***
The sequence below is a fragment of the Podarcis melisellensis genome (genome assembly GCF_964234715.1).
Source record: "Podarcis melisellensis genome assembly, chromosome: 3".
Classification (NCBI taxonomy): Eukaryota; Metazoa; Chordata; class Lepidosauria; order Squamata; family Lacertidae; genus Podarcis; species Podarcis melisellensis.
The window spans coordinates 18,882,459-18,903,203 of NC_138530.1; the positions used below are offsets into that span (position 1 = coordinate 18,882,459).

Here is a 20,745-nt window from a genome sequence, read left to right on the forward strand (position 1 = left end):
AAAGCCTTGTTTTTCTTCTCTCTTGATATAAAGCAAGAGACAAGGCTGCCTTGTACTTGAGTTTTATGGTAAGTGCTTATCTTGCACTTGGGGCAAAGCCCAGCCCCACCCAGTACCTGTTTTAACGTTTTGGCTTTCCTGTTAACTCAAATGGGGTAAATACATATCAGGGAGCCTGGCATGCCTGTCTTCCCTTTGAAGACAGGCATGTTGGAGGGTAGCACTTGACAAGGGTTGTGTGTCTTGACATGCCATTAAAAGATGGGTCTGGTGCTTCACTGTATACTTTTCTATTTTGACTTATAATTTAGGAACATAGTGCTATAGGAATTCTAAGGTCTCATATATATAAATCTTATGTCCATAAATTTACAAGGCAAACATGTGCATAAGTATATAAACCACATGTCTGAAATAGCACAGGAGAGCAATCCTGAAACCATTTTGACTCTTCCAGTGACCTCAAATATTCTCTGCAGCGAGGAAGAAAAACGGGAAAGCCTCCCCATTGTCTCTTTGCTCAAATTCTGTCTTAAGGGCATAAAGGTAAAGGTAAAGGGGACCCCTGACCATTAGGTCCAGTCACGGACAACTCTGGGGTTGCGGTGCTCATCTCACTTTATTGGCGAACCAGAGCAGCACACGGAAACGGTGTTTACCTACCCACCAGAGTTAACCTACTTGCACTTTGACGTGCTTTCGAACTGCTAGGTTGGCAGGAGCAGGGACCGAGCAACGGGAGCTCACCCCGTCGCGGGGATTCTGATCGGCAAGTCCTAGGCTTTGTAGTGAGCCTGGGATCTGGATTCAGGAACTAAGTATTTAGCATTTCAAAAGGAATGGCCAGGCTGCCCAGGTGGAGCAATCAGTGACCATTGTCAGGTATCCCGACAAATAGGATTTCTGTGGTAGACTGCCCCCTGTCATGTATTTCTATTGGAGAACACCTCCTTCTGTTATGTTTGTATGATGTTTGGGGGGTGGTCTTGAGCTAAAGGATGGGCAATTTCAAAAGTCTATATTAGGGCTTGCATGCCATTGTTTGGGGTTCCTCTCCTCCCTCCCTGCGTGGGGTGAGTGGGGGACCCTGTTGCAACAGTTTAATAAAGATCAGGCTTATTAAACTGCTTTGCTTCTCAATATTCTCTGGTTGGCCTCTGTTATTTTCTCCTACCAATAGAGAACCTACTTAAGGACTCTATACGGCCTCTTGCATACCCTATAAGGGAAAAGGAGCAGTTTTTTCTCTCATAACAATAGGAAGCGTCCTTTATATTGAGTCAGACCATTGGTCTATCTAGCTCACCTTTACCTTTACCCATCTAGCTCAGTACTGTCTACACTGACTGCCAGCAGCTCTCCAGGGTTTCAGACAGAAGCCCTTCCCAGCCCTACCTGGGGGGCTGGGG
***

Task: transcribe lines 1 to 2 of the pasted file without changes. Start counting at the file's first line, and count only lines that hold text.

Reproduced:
The sequence below is a fragment of the Podarcis melisellensis genome (genome assembly GCF_964234715.1).
Source record: "Podarcis melisellensis genome assembly, chromosome: 3".